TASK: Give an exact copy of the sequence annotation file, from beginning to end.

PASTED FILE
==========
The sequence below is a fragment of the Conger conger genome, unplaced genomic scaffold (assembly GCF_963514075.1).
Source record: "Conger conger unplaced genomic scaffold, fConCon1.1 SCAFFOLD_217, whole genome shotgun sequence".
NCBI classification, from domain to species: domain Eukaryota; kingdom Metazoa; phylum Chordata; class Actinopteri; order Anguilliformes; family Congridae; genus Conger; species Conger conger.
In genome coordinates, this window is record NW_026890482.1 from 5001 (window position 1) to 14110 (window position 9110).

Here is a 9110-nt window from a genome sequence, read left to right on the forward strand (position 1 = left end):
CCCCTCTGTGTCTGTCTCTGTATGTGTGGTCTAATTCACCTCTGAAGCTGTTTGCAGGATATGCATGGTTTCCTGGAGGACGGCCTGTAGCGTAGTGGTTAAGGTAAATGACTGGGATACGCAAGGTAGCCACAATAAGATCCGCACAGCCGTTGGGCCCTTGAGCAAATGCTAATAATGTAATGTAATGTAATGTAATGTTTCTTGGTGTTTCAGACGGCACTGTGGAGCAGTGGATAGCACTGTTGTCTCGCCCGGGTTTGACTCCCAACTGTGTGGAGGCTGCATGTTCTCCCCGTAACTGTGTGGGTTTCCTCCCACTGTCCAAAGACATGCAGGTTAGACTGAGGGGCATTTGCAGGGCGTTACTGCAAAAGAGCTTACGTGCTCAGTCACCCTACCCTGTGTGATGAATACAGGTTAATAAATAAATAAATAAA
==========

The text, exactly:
The sequence below is a fragment of the Conger conger genome, unplaced genomic scaffold (assembly GCF_963514075.1).
Source record: "Conger conger unplaced genomic scaffold, fConCon1.1 SCAFFOLD_217, whole genome shotgun sequence".
NCBI classification, from domain to species: domain Eukaryota; kingdom Metazoa; phylum Chordata; class Actinopteri; order Anguilliformes; family Congridae; genus Conger; species Conger conger.
In genome coordinates, this window is record NW_026890482.1 from 5001 (window position 1) to 14110 (window position 9110).

Here is a 9110-nt window from a genome sequence, read left to right on the forward strand (position 1 = left end):
CCCCTCTGTGTCTGTCTCTGTATGTGTGGTCTAATTCACCTCTGAAGCTGTTTGCAGGATATGCATGGTTTCCTGGAGGACGGCCTGTAGCGTAGTGGTTAAGGTAAATGACTGGGATACGCAAGGTAGCCACAATAAGATCCGCACAGCCGTTGGGCCCTTGAGCAAATGCTAATAATGTAATGTAATGTAATGTAATGTTTCTTGGTGTTTCAGACGGCACTGTGGAGCAGTGGATAGCACTGTTGTCTCGCCCGGGTTTGACTCCCAACTGTGTGGAGGCTGCATGTTCTCCCCGTAACTGTGTGGGTTTCCTCCCACTGTCCAAAGACATGCAGGTTAGACTGAGGGGCATTTGCAGGGCGTTACTGCAAAAGAGCTTACGTGCTCAGTCACCCTACCCTGTGTGATGAATACAGGTTAATAAATAAATAAATAAA